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Hastings' Dictionary of the Bible
KIDRON (AV [Note: Authorized Version.] Cedron ), THE BROOK ( nachat , ‘torrent valley,’ ‘wady,’ 2 Samuel 15:23 , 1Ki 2:37 , 2 Chronicles 33:14 , Nehemiah 2:15 etc.; Gr. cheimarrous , John 18:1 ). The name of a valley, nearly 3 miles in length, which bounds the plateau of Jerusalem on the East. It is always dry except during and immediately after heavy rain; it is the same valley that is referred to as the Valley of Jehoshaphat (wh. see). It commences about 1 1 / 4 miles N. of the N.W. corner of the city walls, as a wide, open, shallow valley. At first it runs S.E., receiving tributaries from the W. and N., but where it is now crossed by the modern carriage road to the Mt. of Olives, it turns South. Near this spot (as well as higher up) there are a number of ancient tombs; among them on the W. side of the valley are the so-called ‘Tombs of the Kings,’ and on the East the reputed tomb of ‘Simon the Just,’ much venerated by the Jews. The whole of this first open section of the valley is to-day known as Wady el-Joz; (‘Valley of the Nuts’): it is full of fertile soil, and in a great part of its extent is sown with corn or planted with olives or almonds. As the valley approaches the East wall of the city it rapidly deepens, and rocky scarps appear on each side; it now receives the name Wady Sitti Miriam, i.e . ‘Valley of the Lady Mary.’ Opposite the Temple area the bottom of the valley, now 40 feet below the present surface, is about 400 feet below the Temple platform. S. of this it continues to narrow and deepen, running between the village of SilwÃ¢n (see Siloam) on the E. and the hill Ophel on the West. Here lies the ‘Virgin’s Fount,’ ancient Gihon (wh. see), whose waters to-day rise deep under the surface, though once they ran down the valley itself. A little farther on the valley again expands into a considerable open area, where vegetables are now cultivated, and which perhaps was once the ‘ King’s Garden ’ (wh. see). The TyropÅ“on Valley, known now as el-WÃ¢d , joins the Kidron Valley from the N., and farther on the Wady er-RabÃ¢bi traditionally Hinnom (wh. see), runs in from the West. The area again narrows at BÃ®r EyyÃ»b , the ancient En-rogel (wh. see), and the valley continues a long winding course under the name of Wady en-NÃ¢r (‘Valley of Fire’) till it reaches the Dead Sea.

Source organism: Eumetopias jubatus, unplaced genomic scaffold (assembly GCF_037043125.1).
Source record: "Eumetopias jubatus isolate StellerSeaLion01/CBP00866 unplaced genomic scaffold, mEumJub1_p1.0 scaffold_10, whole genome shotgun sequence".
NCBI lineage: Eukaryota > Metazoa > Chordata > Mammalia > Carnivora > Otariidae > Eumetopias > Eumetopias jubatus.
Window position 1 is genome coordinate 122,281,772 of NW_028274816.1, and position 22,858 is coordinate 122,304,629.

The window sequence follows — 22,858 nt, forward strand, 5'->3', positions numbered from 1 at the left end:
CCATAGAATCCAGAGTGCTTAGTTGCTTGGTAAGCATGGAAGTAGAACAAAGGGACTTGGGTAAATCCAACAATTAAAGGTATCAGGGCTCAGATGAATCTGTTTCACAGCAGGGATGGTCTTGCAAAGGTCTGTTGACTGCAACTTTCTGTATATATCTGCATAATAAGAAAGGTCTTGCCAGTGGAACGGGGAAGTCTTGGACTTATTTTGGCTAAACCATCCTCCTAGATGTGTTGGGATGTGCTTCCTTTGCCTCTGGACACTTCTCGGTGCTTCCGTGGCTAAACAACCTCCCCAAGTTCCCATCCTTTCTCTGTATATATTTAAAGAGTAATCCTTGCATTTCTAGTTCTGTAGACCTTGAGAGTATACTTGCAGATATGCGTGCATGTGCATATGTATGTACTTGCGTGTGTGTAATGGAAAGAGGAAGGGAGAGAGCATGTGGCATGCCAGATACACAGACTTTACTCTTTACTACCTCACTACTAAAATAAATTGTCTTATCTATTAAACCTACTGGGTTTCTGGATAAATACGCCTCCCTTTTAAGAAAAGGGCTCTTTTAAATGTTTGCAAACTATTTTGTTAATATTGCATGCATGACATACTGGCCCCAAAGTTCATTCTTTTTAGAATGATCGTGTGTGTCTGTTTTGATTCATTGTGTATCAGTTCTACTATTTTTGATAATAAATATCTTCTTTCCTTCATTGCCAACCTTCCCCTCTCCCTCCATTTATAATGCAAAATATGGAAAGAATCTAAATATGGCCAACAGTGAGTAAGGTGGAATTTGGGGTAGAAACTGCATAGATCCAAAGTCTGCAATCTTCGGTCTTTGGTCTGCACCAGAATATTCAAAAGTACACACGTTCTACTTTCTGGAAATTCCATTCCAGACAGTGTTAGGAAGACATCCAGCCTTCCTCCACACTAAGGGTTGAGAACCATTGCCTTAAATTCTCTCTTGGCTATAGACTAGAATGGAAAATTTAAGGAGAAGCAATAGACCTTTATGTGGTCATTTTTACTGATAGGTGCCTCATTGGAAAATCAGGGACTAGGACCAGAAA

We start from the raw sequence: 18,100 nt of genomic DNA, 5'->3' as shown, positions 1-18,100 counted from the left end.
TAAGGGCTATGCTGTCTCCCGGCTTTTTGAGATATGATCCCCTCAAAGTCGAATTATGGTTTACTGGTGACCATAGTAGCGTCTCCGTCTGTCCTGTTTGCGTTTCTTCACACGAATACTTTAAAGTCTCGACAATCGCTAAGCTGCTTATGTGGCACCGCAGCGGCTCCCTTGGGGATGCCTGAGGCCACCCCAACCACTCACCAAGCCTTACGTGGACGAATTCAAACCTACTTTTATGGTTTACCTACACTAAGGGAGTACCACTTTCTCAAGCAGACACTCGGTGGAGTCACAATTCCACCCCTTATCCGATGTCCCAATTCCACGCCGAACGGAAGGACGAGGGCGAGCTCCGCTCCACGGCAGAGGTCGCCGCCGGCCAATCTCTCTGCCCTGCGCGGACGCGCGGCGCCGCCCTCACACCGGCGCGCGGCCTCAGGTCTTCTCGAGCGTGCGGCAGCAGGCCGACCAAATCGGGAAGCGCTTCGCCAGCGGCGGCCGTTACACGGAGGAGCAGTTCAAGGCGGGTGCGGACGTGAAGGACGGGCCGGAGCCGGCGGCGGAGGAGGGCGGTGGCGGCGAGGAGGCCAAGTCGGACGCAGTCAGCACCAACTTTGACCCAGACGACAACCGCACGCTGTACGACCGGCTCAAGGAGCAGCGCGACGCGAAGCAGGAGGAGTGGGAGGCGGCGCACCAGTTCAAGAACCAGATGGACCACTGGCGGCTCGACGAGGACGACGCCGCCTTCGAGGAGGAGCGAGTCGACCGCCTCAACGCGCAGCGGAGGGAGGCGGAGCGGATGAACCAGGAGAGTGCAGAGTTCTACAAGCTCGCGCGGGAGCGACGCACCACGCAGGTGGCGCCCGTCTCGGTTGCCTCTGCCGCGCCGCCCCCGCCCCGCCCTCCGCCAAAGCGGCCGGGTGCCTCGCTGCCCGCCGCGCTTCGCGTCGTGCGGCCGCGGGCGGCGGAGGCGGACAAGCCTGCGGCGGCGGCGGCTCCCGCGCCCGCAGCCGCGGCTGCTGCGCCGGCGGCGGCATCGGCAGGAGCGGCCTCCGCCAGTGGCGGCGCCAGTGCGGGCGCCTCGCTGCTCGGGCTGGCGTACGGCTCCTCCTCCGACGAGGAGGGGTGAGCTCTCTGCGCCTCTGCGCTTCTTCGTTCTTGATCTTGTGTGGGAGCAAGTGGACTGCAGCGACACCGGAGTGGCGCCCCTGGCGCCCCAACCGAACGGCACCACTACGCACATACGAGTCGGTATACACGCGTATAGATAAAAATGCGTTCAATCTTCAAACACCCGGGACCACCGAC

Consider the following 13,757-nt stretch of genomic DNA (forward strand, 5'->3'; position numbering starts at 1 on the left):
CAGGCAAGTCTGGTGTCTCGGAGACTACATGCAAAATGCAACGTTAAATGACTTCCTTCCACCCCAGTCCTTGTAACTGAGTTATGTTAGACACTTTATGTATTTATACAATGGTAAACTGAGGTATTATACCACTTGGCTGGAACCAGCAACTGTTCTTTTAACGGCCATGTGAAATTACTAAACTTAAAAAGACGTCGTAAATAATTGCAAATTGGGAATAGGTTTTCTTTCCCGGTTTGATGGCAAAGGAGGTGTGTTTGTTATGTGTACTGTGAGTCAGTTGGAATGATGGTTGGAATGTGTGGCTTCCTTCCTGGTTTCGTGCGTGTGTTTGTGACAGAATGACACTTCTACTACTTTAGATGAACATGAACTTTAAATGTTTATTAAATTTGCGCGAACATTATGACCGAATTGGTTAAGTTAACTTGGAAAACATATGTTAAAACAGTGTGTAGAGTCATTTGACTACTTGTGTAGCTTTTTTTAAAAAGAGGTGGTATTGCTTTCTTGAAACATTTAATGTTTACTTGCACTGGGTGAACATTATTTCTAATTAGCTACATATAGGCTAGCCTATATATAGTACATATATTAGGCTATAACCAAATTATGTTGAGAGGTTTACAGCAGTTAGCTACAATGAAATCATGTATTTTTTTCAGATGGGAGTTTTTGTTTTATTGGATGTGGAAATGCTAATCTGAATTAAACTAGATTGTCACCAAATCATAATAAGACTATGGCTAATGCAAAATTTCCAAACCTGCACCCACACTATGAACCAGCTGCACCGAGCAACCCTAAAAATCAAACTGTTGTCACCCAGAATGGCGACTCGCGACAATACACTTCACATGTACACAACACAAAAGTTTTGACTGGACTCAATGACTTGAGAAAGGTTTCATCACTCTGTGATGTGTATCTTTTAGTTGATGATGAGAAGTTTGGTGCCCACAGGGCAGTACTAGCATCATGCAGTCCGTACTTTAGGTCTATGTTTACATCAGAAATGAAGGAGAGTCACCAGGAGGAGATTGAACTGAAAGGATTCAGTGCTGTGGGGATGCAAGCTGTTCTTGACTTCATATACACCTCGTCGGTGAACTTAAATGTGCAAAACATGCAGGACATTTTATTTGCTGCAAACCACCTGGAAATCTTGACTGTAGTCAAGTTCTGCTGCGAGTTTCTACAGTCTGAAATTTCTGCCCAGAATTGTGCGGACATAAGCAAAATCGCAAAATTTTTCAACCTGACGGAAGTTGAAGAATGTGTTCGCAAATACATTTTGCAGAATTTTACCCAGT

There is no doubt whatever that this is the Kidron of the OT and NT. It is interesting that the custom of burying Israelites there, which is observed to-day (see Jehoshaphat [Valley of]), is referred to in 2 Kings 23:4; 2Ki 23:6; 2 Kings 23:12 , and 2 Chronicles 34:5 . It is probable that the place of the ‘graves of the common people’ ( Jeremiah 26:23 ) was also here, and it has been suggested, from a comparison with Jeremiah 31:40 , with less plausibility, that this may have been the scene of Ezekiel’s vision of the dry bones ( Ezekiel 37:1-28 ). The ‘fields of Kidron’ ( 2 Kings 23:4 ), though generally identified with the open part of the valley when it is joined by the TyropÅ“on Valley, are more likely to have been the open upper reaches of the valley referred to above as Wady el-Joz , which were on the way to Bethel.
The Valley of the Kidron is mentioned first and last in the Bible at two momentous historical crises, when David crossed it (2 Samuel 15:23 ) amid the lamentations of his people as he fled before Absalom, and when Jesus ‘went forth with His disciples over the brook Kidron’ ( John 18:1 ) for His great and terrible agony before His crucifixion.
E. W. G. Masterman.
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Hastings, James. Entry for 'Kidron (1)'. Hastings' Dictionary of the Bible. https://www.studylight.org/dictionaries/eng/hdb/k/kidron-1.html. 1909.